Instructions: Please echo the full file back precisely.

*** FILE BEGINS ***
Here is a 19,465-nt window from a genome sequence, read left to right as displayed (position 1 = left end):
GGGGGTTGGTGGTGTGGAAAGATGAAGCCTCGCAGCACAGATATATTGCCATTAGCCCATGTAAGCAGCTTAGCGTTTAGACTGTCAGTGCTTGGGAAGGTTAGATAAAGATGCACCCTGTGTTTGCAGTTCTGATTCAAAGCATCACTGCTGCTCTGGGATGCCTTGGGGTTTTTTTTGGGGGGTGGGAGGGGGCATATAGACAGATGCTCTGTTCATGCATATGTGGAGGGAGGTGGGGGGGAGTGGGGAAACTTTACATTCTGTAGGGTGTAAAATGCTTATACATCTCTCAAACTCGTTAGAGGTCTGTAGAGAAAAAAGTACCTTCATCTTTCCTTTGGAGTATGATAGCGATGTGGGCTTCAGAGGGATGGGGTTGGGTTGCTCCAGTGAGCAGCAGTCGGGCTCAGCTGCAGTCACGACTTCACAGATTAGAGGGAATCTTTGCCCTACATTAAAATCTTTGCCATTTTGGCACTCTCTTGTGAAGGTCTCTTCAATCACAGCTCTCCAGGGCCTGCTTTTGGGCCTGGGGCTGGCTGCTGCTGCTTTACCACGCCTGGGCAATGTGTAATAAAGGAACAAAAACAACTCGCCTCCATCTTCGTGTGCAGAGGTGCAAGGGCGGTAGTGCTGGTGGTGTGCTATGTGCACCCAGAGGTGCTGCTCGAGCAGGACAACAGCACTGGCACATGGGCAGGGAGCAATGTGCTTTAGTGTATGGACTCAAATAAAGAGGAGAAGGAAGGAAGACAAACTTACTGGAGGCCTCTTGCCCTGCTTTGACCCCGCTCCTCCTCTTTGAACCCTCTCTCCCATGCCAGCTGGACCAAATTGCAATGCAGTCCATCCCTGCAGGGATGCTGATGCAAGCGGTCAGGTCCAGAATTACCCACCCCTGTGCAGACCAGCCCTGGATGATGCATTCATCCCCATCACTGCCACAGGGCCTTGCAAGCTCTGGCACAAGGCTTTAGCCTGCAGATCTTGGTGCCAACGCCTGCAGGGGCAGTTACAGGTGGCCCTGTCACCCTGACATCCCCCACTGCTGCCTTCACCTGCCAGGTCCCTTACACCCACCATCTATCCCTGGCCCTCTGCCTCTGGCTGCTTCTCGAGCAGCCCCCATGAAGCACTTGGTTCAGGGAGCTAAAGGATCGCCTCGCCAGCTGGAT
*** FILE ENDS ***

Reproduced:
Here is a 19,465-nt window from a genome sequence, read left to right as displayed (position 1 = left end):
GGGGGTTGGTGGTGTGGAAAGATGAAGCCTCGCAGCACAGATATATTGCCATTAGCCCATGTAAGCAGCTTAGCGTTTAGACTGTCAGTGCTTGGGAAGGTTAGATAAAGATGCACCCTGTGTTTGCAGTTCTGATTCAAAGCATCACTGCTGCTCTGGGATGCCTTGGGGTTTTTTTTGGGGGGTGGGAGGGGGCATATAGACAGATGCTCTGTTCATGCATATGTGGAGGGAGGTGGGGGGGAGTGGGGAAACTTTACATTCTGTAGGGTGTAAAATGCTTATACATCTCTCAAACTCGTTAGAGGTCTGTAGAGAAAAAAGTACCTTCATCTTTCCTTTGGAGTATGATAGCGATGTGGGCTTCAGAGGGATGGGGTTGGGTTGCTCCAGTGAGCAGCAGTCGGGCTCAGCTGCAGTCACGACTTCACAGATTAGAGGGAATCTTTGCCCTACATTAAAATCTTTGCCATTTTGGCACTCTCTTGTGAAGGTCTCTTCAATCACAGCTCTCCAGGGCCTGCTTTTGGGCCTGGGGCTGGCTGCTGCTGCTTTACCACGCCTGGGCAATGTGTAATAAAGGAACAAAAACAACTCGCCTCCATCTTCGTGTGCAGAGGTGCAAGGGCGGTAGTGCTGGTGGTGTGCTATGTGCACCCAGAGGTGCTGCTCGAGCAGGACAACAGCACTGGCACATGGGCAGGGAGCAATGTGCTTTAGTGTATGGACTCAAATAAAGAGGAGAAGGAAGGAAGACAAACTTACTGGAGGCCTCTTGCCCTGCTTTGACCCCGCTCCTCCTCTTTGAACCCTCTCTCCCATGCCAGCTGGACCAAATTGCAATGCAGTCCATCCCTGCAGGGATGCTGATGCAAGCGGTCAGGTCCAGAATTACCCACCCCTGTGCAGACCAGCCCTGGATGATGCATTCATCCCCATCACTGCCACAGGGCCTTGCAAGCTCTGGCACAAGGCTTTAGCCTGCAGATCTTGGTGCCAACGCCTGCAGGGGCAGTTACAGGTGGCCCTGTCACCCTGACATCCCCCACTGCTGCCTTCACCTGCCAGGTCCCTTACACCCACCATCTATCCCTGGCCCTCTGCCTCTGGCTGCTTCTCGAGCAGCCCCCATGAAGCACTTGGTTCAGGGAGCTAAAGGATCGCCTCGCCAGCTGGAT